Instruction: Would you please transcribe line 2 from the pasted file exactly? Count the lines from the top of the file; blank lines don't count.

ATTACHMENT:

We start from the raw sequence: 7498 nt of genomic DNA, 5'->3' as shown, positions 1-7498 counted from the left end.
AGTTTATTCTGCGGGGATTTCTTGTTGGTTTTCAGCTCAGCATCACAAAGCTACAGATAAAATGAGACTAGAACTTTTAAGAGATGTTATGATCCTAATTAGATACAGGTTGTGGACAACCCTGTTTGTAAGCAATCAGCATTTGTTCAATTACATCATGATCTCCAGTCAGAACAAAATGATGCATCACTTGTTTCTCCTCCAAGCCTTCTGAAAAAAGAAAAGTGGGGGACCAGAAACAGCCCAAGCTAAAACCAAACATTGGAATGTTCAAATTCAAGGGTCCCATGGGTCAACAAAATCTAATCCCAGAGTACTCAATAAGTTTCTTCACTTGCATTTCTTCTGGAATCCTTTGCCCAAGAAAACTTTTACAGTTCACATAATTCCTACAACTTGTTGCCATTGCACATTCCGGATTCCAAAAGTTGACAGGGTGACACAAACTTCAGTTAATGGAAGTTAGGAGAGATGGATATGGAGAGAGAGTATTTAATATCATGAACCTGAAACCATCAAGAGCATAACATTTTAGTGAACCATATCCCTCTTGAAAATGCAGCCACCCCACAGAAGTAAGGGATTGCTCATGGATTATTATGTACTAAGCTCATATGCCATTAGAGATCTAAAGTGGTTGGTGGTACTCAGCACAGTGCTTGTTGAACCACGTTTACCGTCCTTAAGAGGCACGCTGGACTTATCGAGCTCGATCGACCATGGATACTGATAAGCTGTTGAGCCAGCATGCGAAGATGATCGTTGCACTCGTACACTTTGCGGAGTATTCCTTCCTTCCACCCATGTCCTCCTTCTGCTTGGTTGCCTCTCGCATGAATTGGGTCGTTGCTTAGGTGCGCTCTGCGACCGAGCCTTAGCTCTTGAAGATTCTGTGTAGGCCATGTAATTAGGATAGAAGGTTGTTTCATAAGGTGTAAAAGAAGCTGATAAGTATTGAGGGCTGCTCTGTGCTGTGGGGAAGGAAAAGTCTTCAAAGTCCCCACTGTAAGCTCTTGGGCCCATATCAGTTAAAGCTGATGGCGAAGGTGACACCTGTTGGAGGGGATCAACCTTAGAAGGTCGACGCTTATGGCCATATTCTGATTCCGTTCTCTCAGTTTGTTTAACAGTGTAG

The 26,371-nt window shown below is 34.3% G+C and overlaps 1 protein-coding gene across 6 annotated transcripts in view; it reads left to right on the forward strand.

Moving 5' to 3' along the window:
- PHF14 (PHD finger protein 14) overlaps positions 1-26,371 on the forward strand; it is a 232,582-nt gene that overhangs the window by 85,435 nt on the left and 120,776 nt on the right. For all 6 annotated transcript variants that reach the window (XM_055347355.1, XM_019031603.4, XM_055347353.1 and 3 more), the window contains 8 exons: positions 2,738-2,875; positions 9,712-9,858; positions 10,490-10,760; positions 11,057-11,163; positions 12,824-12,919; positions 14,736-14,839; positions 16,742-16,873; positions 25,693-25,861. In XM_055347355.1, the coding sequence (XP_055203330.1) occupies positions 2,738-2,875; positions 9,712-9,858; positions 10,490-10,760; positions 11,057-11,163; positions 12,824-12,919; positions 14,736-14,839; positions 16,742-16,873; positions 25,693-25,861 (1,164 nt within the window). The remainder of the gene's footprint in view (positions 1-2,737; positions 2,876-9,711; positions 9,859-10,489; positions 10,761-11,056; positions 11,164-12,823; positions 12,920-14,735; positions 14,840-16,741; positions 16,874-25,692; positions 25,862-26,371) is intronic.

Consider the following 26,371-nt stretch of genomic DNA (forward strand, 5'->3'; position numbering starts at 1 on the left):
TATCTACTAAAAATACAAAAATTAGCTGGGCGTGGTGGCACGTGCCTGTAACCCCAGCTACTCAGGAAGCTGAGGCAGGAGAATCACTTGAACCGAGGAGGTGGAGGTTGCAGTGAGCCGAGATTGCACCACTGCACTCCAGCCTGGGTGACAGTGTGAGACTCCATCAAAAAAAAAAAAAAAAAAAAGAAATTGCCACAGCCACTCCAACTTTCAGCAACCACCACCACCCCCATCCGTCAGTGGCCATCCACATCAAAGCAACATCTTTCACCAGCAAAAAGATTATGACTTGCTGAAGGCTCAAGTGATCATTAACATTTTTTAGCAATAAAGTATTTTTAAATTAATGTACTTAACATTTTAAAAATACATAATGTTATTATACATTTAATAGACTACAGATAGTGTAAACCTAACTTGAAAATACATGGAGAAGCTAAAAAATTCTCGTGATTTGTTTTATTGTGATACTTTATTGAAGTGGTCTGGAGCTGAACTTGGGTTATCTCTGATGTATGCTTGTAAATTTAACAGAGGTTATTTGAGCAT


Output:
AGTTTATTCTGCGGGGATTTCTTGTTGGTTTTCAGCTCAGCATCACAAAGCTACAGATAAAATGAGACTAGAACTTTTAAGAGATGTTATGATCCTAATTAGATACAGGTTGTGGACAACCCTGTTTGTAAGCAATCAGCATTTGTTCAATTACATCATGATCTCCAGTCAGAACAAAATGATGCATCACTTGTTTCTCCTCCAAGCCTTCTGAAAAAAGAAAAGTGGGGGACCAGAAACAGCCCAAGCTAAAACCAAACATTGGAATGTTCAAATTCAAGGGTCCCATGGGTCAACAAAATCTAATCCCAGAGTACTCAATAAGTTTCTTCACTTGCATTTCTTCTGGAATCCTTTGCCCAAGAAAACTTTTACAGTTCACATAATTCCTACAACTTGTTGCCATTGCACATTCCGGATTCCAAAAGTTGACAGGGTGACACAAACTTCAGTTAATGGAAGTTAGGAGAGATGGATATGGAGAGAGAGTATTTAATATCATGAACCTGAAACCATCAAGAGCATAACATTTTAGTGAACCATATCCCTCTTGAAAATGCAGCCACCCCACAGAAGTAAGGGATTGCTCATGGATTATTATGTACTAAGCTCATATGCCATTAGAGATCTAAAGTGGTTGGTGGTACTCAGCACAGTGCTTGTTGAACCACGTTTACCGTCCTTAAGAGGCACGCTGGACTTATCGAGCTCGATCGACCATGGATACTGATAAGCTGTTGAGCCAGCATGCGAAGATGATCGTTGCACTCGTACACTTTGCGGAGTATTCCTTCCTTCCACCCATGTCCTCCTTCTGCTTGGTTGCCTCTCGCATGAATTGGGTCGTTGCTTAGGTGCGCTCTGCGACCGAGCCTTAGCTCTTGAAGATTCTGTGTAGGCCATGTAATTAGGATAGAAGGTTGTTTCATAAGGTGTAAAAGAAGCTGATAAGTATTGAGGGCTGCTCTGTGCTGTGGGGAAGGAAAAGTCTTCAAAGTCCCCACTGTAAGCTCTTGGGCCCATATCAGTTAAAGCTGATGGCGAAGGTGACACCTGTTGGAGGGGATCAACCTTAGAAGGTCGACGCTTATGGCCATATTCTGATTCCGTTCTCTCAGTTTGTTTAACAGTGTAG